The VISA credit card company in Israel last week noted that one of its clients withdrew cash from Nepal after the disaster that killed several Israeli trekkers and called the hiker’s father to tell him his son was safe.
The father in this case is yours truly. The trekker is one of our sons, whose trip to India and Nepal was delayed for a week because he was busy shooting at terrorists from his tank as a reserve soldier serving in the Protective Edge campaign against Hamas.
Our son called on the morning before Yom Kippur to say he was leaving India after the fast and traveling to Nepal.
He routinely calls just before Shabbat or a holiday from a Chabad House, where there usually is mobile phone reception and where he joins hordes of other Israelis for Shabbat.
I was writing and listening to the radio last Wednesday morning, several hours before the Shemini AtZereth-Simchat Torah holiday began in Israel, when I heard on the radio that three one or more Israeli reportedly were killed in an avalanche in Nepal.
My first thought was that our son was okay. I don’t know why but I was not too worried. Just to be even calmer, I called my contacts at the Foreign Ministry.
The ministry knew no more than I knew – unconfirmed reports from foreign news agencies, and we agreed to update each other as we gathered information.
Within a minute, our son called from Nepal to wish us Chag Samayach – a happy holiday.
He did not mention the avalanche, but as soon as I asked him about it, he revealed that he was near the area and that there were missing Israelis who went on a hike out of the tourist agency with which he also is registered .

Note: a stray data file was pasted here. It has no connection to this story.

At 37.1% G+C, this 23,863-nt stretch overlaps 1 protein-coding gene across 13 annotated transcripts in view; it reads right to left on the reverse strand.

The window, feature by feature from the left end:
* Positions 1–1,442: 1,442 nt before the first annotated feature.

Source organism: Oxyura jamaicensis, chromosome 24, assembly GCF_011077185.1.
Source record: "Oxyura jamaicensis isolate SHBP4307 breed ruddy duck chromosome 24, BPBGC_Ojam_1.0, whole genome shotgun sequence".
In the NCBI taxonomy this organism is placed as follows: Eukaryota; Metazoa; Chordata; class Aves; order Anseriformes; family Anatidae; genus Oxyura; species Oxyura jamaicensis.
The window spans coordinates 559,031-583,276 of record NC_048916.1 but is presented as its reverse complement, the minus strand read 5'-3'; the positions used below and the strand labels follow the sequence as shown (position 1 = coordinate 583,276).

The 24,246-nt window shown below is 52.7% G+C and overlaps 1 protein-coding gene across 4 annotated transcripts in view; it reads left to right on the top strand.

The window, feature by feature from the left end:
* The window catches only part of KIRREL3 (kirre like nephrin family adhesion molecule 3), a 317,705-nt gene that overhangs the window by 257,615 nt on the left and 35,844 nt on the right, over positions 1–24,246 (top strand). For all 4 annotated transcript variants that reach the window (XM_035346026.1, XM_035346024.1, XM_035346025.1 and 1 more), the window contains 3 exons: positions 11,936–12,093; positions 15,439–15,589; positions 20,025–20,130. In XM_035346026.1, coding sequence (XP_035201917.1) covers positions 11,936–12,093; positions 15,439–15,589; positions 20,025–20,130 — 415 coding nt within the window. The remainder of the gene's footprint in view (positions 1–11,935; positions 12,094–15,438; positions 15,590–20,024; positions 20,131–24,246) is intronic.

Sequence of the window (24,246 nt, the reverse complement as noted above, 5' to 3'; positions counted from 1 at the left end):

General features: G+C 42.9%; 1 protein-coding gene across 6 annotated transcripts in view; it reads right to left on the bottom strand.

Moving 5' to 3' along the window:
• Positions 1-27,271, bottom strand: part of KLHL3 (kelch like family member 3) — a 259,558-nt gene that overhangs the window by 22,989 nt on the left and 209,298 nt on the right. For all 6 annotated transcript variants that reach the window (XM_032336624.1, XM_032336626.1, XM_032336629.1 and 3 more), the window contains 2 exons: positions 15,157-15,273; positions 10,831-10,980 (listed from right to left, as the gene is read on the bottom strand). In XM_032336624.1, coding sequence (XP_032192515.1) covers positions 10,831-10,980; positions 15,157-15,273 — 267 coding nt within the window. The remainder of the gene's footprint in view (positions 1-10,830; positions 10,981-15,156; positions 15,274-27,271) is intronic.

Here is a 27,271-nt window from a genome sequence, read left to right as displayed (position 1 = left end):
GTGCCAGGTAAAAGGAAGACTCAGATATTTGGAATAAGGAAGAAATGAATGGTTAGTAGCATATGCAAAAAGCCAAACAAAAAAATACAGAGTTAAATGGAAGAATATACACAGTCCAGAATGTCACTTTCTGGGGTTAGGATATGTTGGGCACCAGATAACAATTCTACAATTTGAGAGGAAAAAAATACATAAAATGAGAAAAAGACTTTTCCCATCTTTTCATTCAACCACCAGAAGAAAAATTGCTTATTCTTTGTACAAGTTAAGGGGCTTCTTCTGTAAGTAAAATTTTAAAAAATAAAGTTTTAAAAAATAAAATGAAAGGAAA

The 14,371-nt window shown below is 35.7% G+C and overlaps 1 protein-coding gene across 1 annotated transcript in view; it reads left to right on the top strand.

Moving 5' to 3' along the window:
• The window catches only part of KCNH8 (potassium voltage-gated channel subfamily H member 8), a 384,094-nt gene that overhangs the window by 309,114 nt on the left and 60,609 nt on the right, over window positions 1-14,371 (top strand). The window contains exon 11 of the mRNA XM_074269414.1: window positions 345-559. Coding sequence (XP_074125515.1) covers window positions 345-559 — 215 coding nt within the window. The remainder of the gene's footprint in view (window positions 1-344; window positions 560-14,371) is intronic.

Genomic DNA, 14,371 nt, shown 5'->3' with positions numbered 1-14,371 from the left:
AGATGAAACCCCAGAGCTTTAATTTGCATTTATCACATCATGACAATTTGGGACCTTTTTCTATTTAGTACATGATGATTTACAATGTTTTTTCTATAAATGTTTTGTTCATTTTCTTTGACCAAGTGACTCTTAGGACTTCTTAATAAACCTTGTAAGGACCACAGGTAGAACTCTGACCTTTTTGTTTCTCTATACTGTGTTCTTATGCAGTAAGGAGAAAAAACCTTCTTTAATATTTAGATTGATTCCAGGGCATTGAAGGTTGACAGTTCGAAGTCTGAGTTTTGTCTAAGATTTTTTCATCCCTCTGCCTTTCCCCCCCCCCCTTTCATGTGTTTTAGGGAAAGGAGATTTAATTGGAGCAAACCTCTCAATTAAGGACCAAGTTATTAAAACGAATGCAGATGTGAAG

Our son reassured me that although he was “close but far” from the disaster, explaining that he was at a low level in the Himalayas while the trekkers caught in the landslide were much higher.
After trading information with the Foreign Ministry, which was happy to hear our son was safe, I went back to writing about the tragedy, the ISIS and whatever other horrid news there was.
The phone rang again, and after I picked it up and said “Shalom,” the voice on the other stated, “Are you Tzvi Ben Gedalyahu, father of “E—“?
“Nu?” I asked.
“I am calling from VISA,” he said, “and I just wanted to let you know, in case “E’’’ has not been in contact with you, that we know he is safe because we noticed he withdrew money from Nepal today.”
I was overwhelmed.
Can you imagine an American credit card company calling Joe Blow’s father in East Podunk to tell him not to worry about the Blow family’s son because it knew he withdrew some money from his credit card, so everything must be all right?
I asked the VISA representative, “Who decided to call me?”
He answered that it was a management decision when an inspection of withdrawals revealed that one of their clients withdrew money from Nepal two days after the tragedy, when the names of missing and dead Israeli trekkers still were not known.
I and hundreds of thousands of other Israelis routinely damn the credit companies for being legal “thieves,” renewing credit cards that require monthly payment but without informing the client after a year of free service, or for providing misleading information on conditions for using a credit card, or simply sending a credit card in the mail.
That is what happened last week when my wife received a credit card without asking for it. It was another gimmick to tempt people into making unnecessary purchases.